You are using an older browser version. Please use a supported version for the best MSN experience.

2015 Chevrolet Camaro Z/28 Long-Term Update 3

Motor Trend logo Motor Trend 6/16/2015 Scott Evans, Motor Trend Staff

Price is a popular topic when talking about the Z/28. Everyone has an opinion on the price tag, and the subject's been discussed to death. (I remain firmly in the "totally worth it" camp, for the record.) What hasn't been talked much about is maintenance and upkeep, so with the car in its sixth month of our loan, let's broach the subject.

2015 Chevrolet Camaro Z/28 Long-Term Update 3

You may expect the Z/28's maintenance costs to be uninteresting, as it is, after all, a mass-produced Chevrolet Camaro for which parts are plentiful and cheap. Alternatively, you may expect the Z/28's race car-ification to contribute significantly to the upkeep. You'd be right on both accounts. For example, an oil filter for the Z/28 cost us all of $10. The fresh oil to go with it, however, set us back $90 because its dry sump lubrication system takes 10 quarts of fully synthetic oil at $9 per bottle. All told, an oil change totaled $123.88. That's the full price, anyway, and what we paid for the second oil change. The first time around, the dealer gave us an unrequested but welcome discount on the oil.

Research your dream Camaro on MSN Autos

2015 Chevrolet Camaro Z28© Provided by MotorTrend 2015 Chevrolet Camaro Z28 That first service was unscheduled, but not for the reasons you might think. The owner's manual recommends changing the oil and differential fluid once the car is broken in and before taking it out for its first track session. So I called up a local dealer and told them I wanted an oil and diff fluid change on a car two months old with just 1,600 miles on it. The diff fluid change set us back $199.95, owing mostly to the labor. All told, that pre-track peace of mind cost $277.51. Not cheap, but better than tracking a car that could potentially have metal shavings from the break-in period hiding in the engine oil or diff fluid.

Around the same time as that extensive first service, we also took the Z/28 into our favorite local tire and alignment shop to have the factory recommended Track Alignment set. As it turned out, the car was delivered with the Track Alignment, but the shop noted that the owner's manual gives ranges as big as 0.5 degree plus or minus for the alignment settings, so we paid them $70 to set it to the aggressive end of the range. Unfortunately, setting the front toe requires a special tool the shop didn't have, but it was within range.

After the showdown with the Porsche 911 GT3, featuring the Z/28's uncharacteristic tail happiness, we decided to have the alignment double-checked and the optional wickerbill installed on the rear spoiler (worth 1.32 seconds per lap on Willow Springs International Raceway's Big Track"). Chevrolet, the rightful owner of the car, insisted on footing the bill for the wickerbill installation, and when we saw the $512 price tag, we didn't argue. We stuck the alignment double-check ($149.99 dealer price) on Chevy's tab, too.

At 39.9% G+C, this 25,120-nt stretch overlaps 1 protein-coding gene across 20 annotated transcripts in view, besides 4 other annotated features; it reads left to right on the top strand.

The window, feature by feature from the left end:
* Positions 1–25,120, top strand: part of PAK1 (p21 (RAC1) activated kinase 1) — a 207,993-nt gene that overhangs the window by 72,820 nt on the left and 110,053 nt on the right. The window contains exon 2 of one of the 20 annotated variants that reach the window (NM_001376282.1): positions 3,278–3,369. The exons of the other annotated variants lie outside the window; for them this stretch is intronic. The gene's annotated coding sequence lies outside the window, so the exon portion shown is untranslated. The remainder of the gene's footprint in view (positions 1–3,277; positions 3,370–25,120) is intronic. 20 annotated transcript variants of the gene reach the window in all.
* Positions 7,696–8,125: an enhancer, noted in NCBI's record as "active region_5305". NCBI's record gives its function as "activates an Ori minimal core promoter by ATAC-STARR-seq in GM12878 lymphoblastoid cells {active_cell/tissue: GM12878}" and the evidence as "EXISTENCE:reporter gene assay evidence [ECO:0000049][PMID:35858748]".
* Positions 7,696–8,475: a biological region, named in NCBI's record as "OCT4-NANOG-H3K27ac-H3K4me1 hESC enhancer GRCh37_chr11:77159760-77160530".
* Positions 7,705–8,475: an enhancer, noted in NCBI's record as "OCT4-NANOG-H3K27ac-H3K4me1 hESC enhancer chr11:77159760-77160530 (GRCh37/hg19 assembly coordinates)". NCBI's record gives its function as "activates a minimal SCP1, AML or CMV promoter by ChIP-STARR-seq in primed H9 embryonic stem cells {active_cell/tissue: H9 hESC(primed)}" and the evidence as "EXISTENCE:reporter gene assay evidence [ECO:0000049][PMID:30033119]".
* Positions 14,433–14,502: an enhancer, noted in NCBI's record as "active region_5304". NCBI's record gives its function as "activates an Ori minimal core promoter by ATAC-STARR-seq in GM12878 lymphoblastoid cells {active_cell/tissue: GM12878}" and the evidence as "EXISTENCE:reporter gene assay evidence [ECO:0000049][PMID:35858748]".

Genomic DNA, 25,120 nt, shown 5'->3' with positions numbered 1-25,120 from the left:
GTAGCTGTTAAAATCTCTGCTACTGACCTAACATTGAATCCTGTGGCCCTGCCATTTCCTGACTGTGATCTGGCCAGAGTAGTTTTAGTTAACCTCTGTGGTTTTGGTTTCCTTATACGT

2015 Chevrolet Camaro Z28© Provided by MotorTrend 2015 Chevrolet Camaro Z28 As long as Chevrolet was picking up the bill anyway, I also asked the dealer to investigate a popping noise coming from the right rear passenger area every time the chassis twisted hard (typically when entering a driveway at an angle). This is apparently a known issue with the fifth-generation Camaro, as there are reports online going back to at least 2012 and Chevrolet has issued a service bulletin with a fix: hit it with a hammer. No, really. The invoice says "dimple frame/sheet metal to correct oil canning noise." In practice, it means whack the right spot under the car with a hammer and put a nice dent in it so that piece of metal will stop flexing and making the noise. Then patch any damage done to the paint. Sounds pretty shade tree, but it worked. At least they don't charge you for the service.

That takes care of service, but there's also the matter of the tires. Letting our racer Randy Pobst track the car for all it's worth chewed through the car's Pirelli PZero Trofeo Rs in short order, so when we decided to retest the car with the wickerbill, there was no choice but to order up a set of direct replacements. A complete set of Trofeo Rs shipped from our friends at Tire Rack ran $2,292, plus mounting at a local shop. After a second track test, we're already staring down another set of worn tires in need of replacing, but this time, we're considering trying another brand.

The last bit of maintenance to discuss is a recent and soon-to-be-resolved problem. The power recline mechanism in the driver's seat stopped working suddenly a few weeks ago, so while it was in for the second oil change, I has the dealer investigate. Apparently, the recline motor crapped out. Thankfully, the seat was set to a tolerable angle when it went, though slightly too reclined for my taste. A replacement part is on order and should be replaced under warranty.

More on our long-term Chevrolet Camaro Z/28 here:

2015 Chevrolet Camaro Z28© Provided by MotorTrend 2015 Chevrolet Camaro Z28
AdChoices
AdChoices

More from Motor Trend

Loading...

image beaconimage beaconimage beacon